Jozef Krajčovič
In the article there is the repeatedly submitted experience detailing how death is a fundamental element of our lives, including by ones own hand - suicide, cases of which forensic pathologists are confronted with every day. The subject of suicide has been treated by the public as taboo, while in reality we are confronted by it every day, particularly in forensic medicine, where we are not only obliged, but also find it our duty to inquire as to the reasons, motivation and other factors that have led someone to take their own life voluntarily...
2016: Soudní Lékarství
Salome Grandclerc, Diane De Labrouhe, Michel Spodenkiewicz, Jonathan Lachal, Marie-Rose Moro
Nonsuicidal self-injury (NSSI) and suicidal behaviors, both important issues in adolescent health care, are frequently associated and possibly clinically related. Our objective was to explore the views of relations between nonsuicidal self-injury and suicidal behaviors during adolescence and young adulthood (11-25 years) expressed in the scientific (medical and psychological) literature. We adopted a textual approach to the process of synthesis to tell the story of the findings from the included studies. Our narrative systematic review of 64 articles found that they share the same risk factors...
2016: PloS One
Luigi Riccioni, Maria Teresa Busca, Lucia Busatta, Luciano Orsi, Giuseppe R Gristina
In the last decade an extensive debate on the topic of end of life decisions has developed in western countries, obtaining a worldwide media relevance. Philosophers, theologians, legal experts and doctors, focus their attention on the three thorny issues of the topic: forgoing treatments, euthanasia and assisted suicide. A thorough and respectful discussion on these issues should include all stakeholders - above all palliative care physicians - and should be encouraged in order to understand the views in favor or against the three practices, checking the different moral positions, and analyzing the cultural, social and legal aspects in the background on one hand, and, on the other, their impact on the health care systems...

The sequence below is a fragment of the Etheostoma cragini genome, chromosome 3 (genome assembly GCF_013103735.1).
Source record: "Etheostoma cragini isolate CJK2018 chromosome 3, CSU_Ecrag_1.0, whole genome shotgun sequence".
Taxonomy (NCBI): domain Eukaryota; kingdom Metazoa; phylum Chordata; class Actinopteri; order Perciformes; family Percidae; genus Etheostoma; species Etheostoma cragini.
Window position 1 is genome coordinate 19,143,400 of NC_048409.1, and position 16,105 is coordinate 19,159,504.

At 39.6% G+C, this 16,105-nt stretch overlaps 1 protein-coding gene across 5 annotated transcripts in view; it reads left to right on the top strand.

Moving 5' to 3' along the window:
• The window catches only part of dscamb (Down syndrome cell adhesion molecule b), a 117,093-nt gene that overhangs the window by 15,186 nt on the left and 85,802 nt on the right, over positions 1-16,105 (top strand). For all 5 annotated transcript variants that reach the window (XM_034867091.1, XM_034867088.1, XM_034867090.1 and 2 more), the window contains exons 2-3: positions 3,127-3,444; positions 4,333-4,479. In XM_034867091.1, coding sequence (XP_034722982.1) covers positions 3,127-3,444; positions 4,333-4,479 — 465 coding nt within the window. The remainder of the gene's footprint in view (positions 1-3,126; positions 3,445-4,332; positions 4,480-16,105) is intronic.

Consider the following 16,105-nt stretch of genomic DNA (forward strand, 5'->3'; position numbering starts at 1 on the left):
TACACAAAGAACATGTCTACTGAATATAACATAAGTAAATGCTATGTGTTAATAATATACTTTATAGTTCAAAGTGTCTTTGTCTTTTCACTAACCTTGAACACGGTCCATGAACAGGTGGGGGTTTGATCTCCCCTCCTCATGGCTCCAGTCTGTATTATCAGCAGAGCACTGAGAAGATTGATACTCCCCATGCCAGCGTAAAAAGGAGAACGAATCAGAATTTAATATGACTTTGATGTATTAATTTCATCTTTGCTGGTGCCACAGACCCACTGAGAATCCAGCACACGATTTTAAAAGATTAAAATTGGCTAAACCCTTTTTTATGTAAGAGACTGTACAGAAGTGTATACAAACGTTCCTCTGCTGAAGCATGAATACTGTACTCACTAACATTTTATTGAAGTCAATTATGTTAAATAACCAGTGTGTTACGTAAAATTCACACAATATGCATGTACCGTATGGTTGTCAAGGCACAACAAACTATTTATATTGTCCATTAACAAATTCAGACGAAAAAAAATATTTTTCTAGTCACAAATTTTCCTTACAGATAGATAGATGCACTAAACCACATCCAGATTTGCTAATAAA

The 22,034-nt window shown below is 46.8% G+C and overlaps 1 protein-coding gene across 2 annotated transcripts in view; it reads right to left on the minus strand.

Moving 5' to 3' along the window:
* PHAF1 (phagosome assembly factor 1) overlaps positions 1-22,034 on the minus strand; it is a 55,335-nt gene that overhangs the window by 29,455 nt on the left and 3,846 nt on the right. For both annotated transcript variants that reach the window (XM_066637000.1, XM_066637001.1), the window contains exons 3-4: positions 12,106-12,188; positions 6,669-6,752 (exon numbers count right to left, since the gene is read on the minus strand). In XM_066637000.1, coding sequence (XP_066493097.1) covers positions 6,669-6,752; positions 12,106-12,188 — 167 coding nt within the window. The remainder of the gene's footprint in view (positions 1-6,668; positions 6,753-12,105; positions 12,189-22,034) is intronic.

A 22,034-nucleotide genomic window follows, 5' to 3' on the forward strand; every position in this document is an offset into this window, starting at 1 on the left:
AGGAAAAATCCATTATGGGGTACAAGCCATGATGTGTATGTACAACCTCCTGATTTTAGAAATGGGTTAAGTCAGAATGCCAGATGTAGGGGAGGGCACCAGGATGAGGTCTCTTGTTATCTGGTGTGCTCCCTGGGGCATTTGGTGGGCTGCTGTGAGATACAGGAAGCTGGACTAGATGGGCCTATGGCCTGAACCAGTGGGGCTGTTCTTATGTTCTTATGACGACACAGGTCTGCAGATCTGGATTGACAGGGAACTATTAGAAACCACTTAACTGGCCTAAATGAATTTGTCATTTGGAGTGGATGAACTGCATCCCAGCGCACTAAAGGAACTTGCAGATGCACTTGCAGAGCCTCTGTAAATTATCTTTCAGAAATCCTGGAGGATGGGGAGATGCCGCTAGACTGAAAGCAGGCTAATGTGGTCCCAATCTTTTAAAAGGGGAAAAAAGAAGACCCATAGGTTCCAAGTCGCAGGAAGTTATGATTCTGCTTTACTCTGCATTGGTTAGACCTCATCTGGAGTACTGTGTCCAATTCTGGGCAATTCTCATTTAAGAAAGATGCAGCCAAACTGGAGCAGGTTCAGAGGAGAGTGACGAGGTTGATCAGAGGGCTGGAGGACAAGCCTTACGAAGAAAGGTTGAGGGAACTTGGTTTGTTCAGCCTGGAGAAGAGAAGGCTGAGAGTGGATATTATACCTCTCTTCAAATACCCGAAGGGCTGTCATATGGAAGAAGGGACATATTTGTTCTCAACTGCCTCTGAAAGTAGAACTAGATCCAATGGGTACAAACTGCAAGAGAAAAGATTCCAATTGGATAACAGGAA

March 2016: Recenti Progressi in Medicina
Konstantinos N Fountoulakis, Xenia Gonda, Ioanna Koufaki, Thomas Hyphantis, C Robert Cloninger
Bipolar disorder constitutes a challenge for clinicians in everyday clinical practice. Our knowledge concerning this clinical entity is incomplete, and contemporary classification systems are unable to reflect the complexity of this disorder. The concept of temperament, which was first described in antiquity, provides a helpful framework for synthesizing our knowledge on how the human body works and what determines human behavior. Although the concept of temperament originally included philosophical and sociocultural approaches, the biomedical model is dominant today...
January 2016: Harvard Review of Psychiatry
Cheryl Cantrell
Charles-Louis de Secondat, Baron de la Bréde et de Montesquieu (1689-1755), the French philosopher who had such an enormous impact on the American constitution through his theory of the separation of powers, had an unusually sympathetic view of suicide. Indeed, he is the only major thinker in Western history to have produced a sustained argument against St. Thomas Aquinas' enormously influential views on this subject. Yet few scholars have attempted to analyze this argument, and none to explain why it was so important to him to make it...
2015: Journal of Psychohistory
Salman Akhtar
After reviewing the pertinent philosophical and psychoanalytic writings on the concept of dignity, this paper proposes three categories of dignity. Conceptualized as phenomenological clusters, heuristic viewpoints, and levels of abstraction, these include (i) metaphysical dignity which extends the concept of dignity beyond the human species to all that exists in this world, (ii) existential dignity which applies to human beings alone and rests upon their inherent capacity for moral transcendence, and (iii) characterological dignity which applies more to some human beings than others since they possess a certain set of personality traits that are developmentally derived...
September 2015: American Journal of Psychoanalysis
Ines Testoni, Dorella Ancona, Lucia Ronconi